The Best Of Times, The Worst Of Times
Peter C. Jones | Aurora, IL USA | 08/16/2001
(4 out of 5 stars)
"Anytime Deep Purple does something, one has to ask, "O.K. which lineup is it this time?". Well "this time" it is the classic MK II lineup of Gillian, Lord, Glover, Paice and Blackmore. This will always be the real Deep Purple and any other lineup is second rate. After watching 2 hours of music, it is again clear that this lineup will always be the most powerful and its most unstable. Tempers and attitudes are hot and so is the music. Ritchie is well, Ritchie and after he decides to show up, he proves why he is who he is and Deep Purple is always the better for it. Ritchie's playing is fierce and percussive. As good as Steve Morse is, he will never have the one thing that makes Ritchie burn, HIS EGO! As the interviews state, Ritchie is a nightmare to work with and is disruptive in everyway. But, it translates on stage to nothing less than a nuclear war as he and the rest of the band prove that they still have the goods and we the listener benefit greatly!The set list is impressive and the sound quality is outstanding. Gillian and Lord are wonderful and Ian Paice is well, the best. Age has tamed them a little as will happen but they were so good to start with that even a slowed down Purple is better than most. So the struggle plays out before our eyes, the Band vs. Blackmore. Back and forth, hook and jab! It is clearly the worst of times for the band but it turns out to be the best of times for us! Enjoy this classic concert and remember the power and the attitude because they never regained it after this! I very much enjoy the Morse stuff, but it can't touch Deep Purple with Ritchie Balckmore."
Hell Came And Its Name Was Blackmore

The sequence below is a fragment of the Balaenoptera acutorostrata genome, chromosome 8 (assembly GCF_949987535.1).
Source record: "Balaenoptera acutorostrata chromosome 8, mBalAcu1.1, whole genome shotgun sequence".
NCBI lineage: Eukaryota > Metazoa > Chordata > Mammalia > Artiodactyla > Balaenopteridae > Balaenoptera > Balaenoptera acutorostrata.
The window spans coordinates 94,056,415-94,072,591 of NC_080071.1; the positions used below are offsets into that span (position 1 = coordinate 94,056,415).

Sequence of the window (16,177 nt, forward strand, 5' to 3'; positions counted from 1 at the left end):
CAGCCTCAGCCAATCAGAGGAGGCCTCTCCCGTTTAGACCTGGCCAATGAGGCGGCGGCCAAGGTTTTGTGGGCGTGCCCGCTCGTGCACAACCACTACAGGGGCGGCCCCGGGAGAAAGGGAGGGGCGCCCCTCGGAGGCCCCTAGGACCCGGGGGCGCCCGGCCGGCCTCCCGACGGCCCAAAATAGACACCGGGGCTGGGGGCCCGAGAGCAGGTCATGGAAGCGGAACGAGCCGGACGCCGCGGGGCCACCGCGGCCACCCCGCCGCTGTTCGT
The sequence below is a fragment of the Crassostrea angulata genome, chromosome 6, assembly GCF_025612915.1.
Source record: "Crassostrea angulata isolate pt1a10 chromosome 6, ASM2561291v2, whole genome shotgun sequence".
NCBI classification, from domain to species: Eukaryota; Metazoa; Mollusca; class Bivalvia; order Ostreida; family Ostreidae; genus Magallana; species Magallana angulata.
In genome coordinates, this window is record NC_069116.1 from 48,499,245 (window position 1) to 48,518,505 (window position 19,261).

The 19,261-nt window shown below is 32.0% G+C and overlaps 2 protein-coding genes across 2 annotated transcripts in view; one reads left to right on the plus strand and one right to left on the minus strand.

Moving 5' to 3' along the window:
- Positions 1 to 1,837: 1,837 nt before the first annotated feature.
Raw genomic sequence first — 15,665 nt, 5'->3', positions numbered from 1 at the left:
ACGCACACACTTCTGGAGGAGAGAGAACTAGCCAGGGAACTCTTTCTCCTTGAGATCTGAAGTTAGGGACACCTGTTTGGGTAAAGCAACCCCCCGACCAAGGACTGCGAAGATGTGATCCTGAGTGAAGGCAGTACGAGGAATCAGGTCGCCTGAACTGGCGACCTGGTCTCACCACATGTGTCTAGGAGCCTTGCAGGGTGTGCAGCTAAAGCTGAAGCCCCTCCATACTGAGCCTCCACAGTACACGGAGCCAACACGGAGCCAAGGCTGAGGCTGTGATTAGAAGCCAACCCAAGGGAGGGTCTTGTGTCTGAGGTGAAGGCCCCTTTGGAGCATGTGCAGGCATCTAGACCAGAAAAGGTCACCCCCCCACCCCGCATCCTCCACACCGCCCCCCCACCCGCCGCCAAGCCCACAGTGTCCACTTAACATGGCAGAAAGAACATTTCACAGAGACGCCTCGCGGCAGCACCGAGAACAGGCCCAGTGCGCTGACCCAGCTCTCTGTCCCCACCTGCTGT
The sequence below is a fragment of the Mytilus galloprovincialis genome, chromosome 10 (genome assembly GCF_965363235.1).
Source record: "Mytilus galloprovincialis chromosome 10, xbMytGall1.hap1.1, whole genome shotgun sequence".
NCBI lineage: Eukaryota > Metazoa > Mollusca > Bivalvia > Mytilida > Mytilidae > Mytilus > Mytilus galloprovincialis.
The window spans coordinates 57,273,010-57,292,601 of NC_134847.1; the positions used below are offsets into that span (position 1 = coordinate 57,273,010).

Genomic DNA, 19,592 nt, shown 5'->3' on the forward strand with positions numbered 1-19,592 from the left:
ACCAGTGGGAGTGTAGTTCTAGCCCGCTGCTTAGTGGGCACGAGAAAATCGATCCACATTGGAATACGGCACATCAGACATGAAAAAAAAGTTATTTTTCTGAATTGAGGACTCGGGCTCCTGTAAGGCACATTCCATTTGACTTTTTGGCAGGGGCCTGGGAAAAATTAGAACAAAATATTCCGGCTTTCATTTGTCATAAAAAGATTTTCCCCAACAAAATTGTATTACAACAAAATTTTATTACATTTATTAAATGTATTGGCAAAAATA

Sky | New York | 09/28/2006
(3 out of 5 stars)
"Only 3 stars for Come Hell or High Water is almost being harsh. But Blackmore's behavior during the concert is so outrageous that I was embarrassed for the band just watching the show. I feel sorry for the fans that actually paid to attend the concert who were probably very excited to see a Deep Purple show where all 5 members participated.
But really only 4 participated. Those 4 being Ian Gillan, Roger Glover, Ian Paice, and Jon Lord. Those guys must have huddled before the show and said, "let's give these fans a musical performance that they'll never forget." Whether Blackmore was in the huddle with them or not, one thing is for sure, Blackmore agreed to also give the fans an experience that they'll never forget, but the experience that he provided was how to be a complete jackass...not the experience of the guitar performances that he is legend for.
The back jacket of the DVD reads, "No one who has heard Deep Purple kick off a show with Highway Star will ever forget it...." Well, I sure won't forget how it was done on this DVD. The band comes out on stage, starts the song, but something's missing...Blackmore is missing! The first minute of the song goes by, but there's no Blackmore; there's no guitar playing; only vocals, keys, bass and drums. At first I thought it was a some sort of prestaged thing where Blackmore would appear with much fanfare. Well, he finally does appear where the guitar solo is supposed to come in, but not with much fanfare. Blackmore is clearly pissed about something and is determined to let everyone in the band and audience know it. He walks on stage, saunters over to the amps, grabs a cup of water that is sitting there, flings it through the air, looks at the other guys in the band as if to say, "take-that!", and then he feebly proceeds to play a horrible version of the Highway Star solo. The other guys in the band are visibly exasperated and just roll their eyes.
After Highway Star, the DVD breaks to a quick video interview with Gillian, Paice, Lord and Glover where they comment on how something wasn't working between them that night at the Birmingham NEC, UK, on November 9, 1993, and that Blackmore, as he was known to often do, acted "like an angry little child when he didn't get his way about something".
Clearly, Blackmore indeed didn't get his way about something for the recording of this DVD. The tension on stage was so thick you could cut it with a knife. Blackmore was conspicuously absent from the stage and absent from playing throughout the whole show, and that really took away from the performance. Instead of rocking out through the DVD, I'm sitting there the whole time going, geez what a shame. To be fair, things were working with everyone in the band except just one guy. Gillian, Paice, Lord and Glover did indeed play like it was 1972...they were on.